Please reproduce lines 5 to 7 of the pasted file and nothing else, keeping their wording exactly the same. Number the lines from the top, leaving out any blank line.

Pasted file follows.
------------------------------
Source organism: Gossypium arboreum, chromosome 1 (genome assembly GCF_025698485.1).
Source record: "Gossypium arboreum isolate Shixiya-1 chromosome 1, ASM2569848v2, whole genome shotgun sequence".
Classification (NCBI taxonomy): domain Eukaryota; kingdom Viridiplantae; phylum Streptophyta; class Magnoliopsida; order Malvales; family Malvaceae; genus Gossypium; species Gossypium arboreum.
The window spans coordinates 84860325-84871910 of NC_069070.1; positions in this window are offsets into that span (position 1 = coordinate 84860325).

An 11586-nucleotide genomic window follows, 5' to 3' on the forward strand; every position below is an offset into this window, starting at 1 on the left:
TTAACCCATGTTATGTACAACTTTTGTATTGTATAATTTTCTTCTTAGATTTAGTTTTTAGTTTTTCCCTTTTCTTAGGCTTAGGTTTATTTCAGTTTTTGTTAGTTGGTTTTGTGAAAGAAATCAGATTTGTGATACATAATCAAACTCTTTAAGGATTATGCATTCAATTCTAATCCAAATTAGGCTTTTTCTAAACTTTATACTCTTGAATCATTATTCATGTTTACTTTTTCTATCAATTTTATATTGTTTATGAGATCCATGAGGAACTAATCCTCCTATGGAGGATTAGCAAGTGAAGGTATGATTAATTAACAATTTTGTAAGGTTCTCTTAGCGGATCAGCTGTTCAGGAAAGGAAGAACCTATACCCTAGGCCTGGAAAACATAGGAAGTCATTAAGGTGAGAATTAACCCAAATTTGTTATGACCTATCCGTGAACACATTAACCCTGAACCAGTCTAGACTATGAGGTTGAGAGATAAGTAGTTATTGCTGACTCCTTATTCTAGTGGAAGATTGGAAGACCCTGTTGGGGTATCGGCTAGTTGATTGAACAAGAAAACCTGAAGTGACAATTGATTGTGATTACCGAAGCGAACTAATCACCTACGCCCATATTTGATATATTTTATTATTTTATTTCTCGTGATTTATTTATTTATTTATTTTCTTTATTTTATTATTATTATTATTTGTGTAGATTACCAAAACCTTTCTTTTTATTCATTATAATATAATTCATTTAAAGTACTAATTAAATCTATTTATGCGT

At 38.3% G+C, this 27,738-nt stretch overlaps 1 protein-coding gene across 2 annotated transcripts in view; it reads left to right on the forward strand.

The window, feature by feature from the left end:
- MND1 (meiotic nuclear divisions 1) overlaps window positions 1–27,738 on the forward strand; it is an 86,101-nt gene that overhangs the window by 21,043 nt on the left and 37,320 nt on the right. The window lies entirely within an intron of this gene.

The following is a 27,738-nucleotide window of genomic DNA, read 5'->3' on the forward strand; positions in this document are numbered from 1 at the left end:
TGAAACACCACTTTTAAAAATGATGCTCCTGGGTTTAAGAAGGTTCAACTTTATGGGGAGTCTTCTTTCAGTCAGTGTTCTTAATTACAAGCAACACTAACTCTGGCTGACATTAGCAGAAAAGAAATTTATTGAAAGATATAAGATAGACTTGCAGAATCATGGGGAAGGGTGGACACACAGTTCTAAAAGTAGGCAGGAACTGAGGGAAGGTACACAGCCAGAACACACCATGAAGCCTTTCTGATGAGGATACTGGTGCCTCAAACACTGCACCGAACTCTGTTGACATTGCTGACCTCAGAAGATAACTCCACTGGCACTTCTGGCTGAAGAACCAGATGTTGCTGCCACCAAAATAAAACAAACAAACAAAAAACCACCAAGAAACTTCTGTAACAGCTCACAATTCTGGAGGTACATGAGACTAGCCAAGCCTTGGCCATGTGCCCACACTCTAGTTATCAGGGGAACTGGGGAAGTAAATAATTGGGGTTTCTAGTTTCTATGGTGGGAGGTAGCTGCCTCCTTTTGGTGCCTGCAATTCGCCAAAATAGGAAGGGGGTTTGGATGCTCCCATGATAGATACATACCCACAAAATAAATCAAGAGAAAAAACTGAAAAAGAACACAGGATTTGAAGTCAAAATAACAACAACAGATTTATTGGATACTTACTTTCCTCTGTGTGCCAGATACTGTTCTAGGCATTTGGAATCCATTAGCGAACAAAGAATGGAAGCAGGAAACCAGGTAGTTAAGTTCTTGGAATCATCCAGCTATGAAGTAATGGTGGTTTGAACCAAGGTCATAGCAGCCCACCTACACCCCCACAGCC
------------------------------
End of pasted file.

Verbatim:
An 11586-nucleotide genomic window follows, 5' to 3' on the forward strand; every position below is an offset into this window, starting at 1 on the left:
TTAACCCATGTTATGTACAACTTTTGTATTGTATAATTTTCTTCTTAGATTTAGTTTTTAGTTTTTCCCTTTTCTTAGGCTTAGGTTTATTTCAGTTTTTGTTAGTTGGTTTTGTGAAAGAAATCAGATTTGTGATACATAATCAAACTCTTTAAGGATTATGCATTCAATTCTAATCCAAATTAGGCTTTTTCTAAACTTTATACTCTTGAATCATTATTCATGTTTACTTTTTCTATCAATTTTATATTGTTTATGAGATCCATGAGGAACTAATCCTCCTATGGAGGATTAGCAAGTGAAGGTATGATTAATTAACAATTTTGTAAGGTTCTCTTAGCGGATCAGCTGTTCAGGAAAGGAAGAACCTATACCCTAGGCCTGGAAAACATAGGAAGTCATTAAGGTGAGAATTAACCCAAATTTGTTATGACCTATCCGTGAACACATTAACCCTGAACCAGTCTAGACTATGAGGTTGAGAGATAAGTAGTTATTGCTGACTCCTTATTCTAGTGGAAGATTGGAAGACCCTGTTGGGGTATCGGCTAGTTGATTGAACAAGAAAACCTGAAGTGACAATTGATTGTGATTACCGAAGCGAACTAATCACCTACGCCCATATTTGATATATTTTATTATTTTATTTCTCGTGATTTATTTATTTATTTATTTTCTTTATTTTATTATTATTATTATTTGTGTAGATTACCAAAACCTTTCTTTTTATTCATTATAATATAATTCATTTAAAGTACTAATTAAATCTATTTATGCGT

At 38.3% G+C, this 27,738-nt stretch overlaps 1 protein-coding gene across 2 annotated transcripts in view; it reads left to right on the forward strand.